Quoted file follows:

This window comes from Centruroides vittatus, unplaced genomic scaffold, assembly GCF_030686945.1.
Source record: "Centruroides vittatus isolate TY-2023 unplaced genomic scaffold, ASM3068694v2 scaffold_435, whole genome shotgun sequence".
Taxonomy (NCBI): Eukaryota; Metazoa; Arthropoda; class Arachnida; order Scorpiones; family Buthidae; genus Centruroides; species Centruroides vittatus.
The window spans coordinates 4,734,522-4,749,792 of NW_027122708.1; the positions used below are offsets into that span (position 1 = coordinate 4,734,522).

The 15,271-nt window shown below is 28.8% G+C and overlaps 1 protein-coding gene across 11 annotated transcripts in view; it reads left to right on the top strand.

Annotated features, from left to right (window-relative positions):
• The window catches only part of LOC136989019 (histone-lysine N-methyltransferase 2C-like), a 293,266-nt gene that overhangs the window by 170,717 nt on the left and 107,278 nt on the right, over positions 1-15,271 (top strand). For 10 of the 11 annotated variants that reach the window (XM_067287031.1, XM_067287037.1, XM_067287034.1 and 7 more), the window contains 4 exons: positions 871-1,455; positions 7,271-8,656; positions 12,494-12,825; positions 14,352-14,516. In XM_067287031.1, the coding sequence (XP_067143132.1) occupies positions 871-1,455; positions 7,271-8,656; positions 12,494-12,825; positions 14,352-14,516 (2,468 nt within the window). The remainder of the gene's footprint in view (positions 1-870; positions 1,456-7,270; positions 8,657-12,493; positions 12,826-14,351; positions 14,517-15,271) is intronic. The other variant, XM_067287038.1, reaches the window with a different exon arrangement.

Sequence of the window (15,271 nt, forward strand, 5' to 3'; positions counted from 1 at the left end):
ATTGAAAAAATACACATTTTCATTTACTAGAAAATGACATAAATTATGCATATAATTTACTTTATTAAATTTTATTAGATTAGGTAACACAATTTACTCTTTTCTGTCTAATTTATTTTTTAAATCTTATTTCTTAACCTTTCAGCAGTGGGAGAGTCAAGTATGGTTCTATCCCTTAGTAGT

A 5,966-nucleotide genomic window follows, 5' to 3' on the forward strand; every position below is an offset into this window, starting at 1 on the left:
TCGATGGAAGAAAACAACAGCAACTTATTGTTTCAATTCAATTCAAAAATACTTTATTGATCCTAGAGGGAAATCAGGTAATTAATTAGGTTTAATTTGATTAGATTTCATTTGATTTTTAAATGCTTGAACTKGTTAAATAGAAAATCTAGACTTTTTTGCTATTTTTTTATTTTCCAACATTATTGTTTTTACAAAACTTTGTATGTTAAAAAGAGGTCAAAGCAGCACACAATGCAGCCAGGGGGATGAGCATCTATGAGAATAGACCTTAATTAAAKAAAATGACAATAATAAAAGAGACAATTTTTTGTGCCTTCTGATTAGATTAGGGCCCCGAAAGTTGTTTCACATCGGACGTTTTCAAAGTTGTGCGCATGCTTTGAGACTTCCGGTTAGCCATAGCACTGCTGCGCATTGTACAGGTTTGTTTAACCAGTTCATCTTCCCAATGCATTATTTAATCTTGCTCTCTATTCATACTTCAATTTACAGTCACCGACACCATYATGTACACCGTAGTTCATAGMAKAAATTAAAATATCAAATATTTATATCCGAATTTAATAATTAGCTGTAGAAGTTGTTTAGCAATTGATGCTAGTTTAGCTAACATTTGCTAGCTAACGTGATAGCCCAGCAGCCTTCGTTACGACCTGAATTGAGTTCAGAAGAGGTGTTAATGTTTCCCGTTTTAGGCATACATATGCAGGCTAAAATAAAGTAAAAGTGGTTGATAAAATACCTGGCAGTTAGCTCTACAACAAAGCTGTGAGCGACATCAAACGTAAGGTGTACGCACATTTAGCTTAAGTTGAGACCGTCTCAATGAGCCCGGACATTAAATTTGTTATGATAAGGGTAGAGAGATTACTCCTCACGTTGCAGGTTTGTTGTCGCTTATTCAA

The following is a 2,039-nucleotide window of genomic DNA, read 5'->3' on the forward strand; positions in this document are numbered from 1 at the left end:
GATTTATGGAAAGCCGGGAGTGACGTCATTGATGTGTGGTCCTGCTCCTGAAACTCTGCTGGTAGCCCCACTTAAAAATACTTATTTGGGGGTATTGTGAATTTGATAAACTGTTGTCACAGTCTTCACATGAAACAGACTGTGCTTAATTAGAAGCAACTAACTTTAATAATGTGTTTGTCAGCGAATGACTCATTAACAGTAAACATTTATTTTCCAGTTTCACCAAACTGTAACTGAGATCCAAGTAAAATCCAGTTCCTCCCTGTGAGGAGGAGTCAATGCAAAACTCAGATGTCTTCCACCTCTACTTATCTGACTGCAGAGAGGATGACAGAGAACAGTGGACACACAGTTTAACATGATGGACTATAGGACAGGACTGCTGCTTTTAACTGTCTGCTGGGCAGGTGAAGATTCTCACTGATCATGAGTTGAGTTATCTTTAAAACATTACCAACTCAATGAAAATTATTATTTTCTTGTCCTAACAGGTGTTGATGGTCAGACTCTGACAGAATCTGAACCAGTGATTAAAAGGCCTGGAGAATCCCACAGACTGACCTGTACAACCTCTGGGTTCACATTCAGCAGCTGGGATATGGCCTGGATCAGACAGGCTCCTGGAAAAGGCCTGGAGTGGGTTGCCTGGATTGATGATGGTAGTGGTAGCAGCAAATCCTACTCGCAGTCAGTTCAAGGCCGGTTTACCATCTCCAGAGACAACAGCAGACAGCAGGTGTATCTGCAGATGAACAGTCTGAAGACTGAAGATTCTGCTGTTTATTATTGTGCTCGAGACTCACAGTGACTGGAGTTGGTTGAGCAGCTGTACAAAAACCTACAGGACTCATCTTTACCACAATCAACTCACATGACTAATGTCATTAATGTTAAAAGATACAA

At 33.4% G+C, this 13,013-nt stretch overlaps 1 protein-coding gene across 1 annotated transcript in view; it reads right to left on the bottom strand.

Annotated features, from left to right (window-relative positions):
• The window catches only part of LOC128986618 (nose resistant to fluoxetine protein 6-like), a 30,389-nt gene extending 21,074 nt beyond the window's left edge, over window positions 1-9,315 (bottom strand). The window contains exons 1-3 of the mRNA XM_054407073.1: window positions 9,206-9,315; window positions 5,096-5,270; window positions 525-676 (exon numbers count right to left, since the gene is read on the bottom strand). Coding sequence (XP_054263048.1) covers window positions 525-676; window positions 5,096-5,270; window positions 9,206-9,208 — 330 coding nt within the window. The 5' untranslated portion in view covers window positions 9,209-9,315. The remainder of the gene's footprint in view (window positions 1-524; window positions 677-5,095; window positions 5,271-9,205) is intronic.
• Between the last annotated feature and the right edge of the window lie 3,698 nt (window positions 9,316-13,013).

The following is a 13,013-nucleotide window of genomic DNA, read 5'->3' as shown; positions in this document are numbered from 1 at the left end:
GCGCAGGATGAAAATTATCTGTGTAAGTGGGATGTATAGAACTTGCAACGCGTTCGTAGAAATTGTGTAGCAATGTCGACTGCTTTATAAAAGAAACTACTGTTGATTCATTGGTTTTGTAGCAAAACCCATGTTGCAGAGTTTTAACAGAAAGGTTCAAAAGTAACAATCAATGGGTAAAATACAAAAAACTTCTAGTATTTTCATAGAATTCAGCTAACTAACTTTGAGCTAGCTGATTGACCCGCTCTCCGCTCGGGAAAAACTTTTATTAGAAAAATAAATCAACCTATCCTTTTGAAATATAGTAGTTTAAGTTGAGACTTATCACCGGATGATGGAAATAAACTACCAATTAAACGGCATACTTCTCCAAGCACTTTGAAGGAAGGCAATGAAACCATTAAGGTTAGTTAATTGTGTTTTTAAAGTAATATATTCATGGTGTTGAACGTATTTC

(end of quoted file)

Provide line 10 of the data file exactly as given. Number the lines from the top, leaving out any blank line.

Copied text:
A 5,966-nucleotide genomic window follows, 5' to 3' on the forward strand; every position below is an offset into this window, starting at 1 on the left: